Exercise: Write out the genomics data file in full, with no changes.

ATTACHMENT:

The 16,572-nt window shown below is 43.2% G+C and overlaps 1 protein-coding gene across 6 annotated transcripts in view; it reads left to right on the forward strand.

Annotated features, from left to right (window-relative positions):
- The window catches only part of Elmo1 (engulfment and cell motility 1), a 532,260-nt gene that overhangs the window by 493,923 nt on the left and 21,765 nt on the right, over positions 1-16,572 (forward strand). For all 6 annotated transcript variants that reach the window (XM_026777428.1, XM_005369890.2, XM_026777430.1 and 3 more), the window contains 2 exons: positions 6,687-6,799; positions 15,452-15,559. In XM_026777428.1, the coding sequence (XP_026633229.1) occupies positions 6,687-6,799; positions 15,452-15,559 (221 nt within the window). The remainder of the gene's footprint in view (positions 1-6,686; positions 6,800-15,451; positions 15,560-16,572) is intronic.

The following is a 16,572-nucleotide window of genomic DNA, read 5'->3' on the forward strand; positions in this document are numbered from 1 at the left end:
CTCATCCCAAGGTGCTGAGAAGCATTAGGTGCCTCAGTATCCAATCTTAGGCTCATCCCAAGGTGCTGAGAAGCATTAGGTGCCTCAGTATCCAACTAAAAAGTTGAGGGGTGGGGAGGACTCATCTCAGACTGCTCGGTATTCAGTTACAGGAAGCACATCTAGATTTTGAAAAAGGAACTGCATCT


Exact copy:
The 16,572-nt window shown below is 43.2% G+C and overlaps 1 protein-coding gene across 6 annotated transcripts in view; it reads left to right on the forward strand.

Annotated features, from left to right (window-relative positions):
- The window catches only part of Elmo1 (engulfment and cell motility 1), a 532,260-nt gene that overhangs the window by 493,923 nt on the left and 21,765 nt on the right, over positions 1-16,572 (forward strand). For all 6 annotated transcript variants that reach the window (XM_026777428.1, XM_005369890.2, XM_026777430.1 and 3 more), the window contains 2 exons: positions 6,687-6,799; positions 15,452-15,559. In XM_026777428.1, the coding sequence (XP_026633229.1) occupies positions 6,687-6,799; positions 15,452-15,559 (221 nt within the window). The remainder of the gene's footprint in view (positions 1-6,686; positions 6,800-15,451; positions 15,560-16,572) is intronic.

The following is a 16,572-nucleotide window of genomic DNA, read 5'->3' on the forward strand; positions in this document are numbered from 1 at the left end:
CTCATCCCAAGGTGCTGAGAAGCATTAGGTGCCTCAGTATCCAATCTTAGGCTCATCCCAAGGTGCTGAGAAGCATTAGGTGCCTCAGTATCCAACTAAAAAGTTGAGGGGTGGGGAGGACTCATCTCAGACTGCTCGGTATTCAGTTACAGGAAGCACATCTAGATTTTGAAAAAGGAACTGCATCT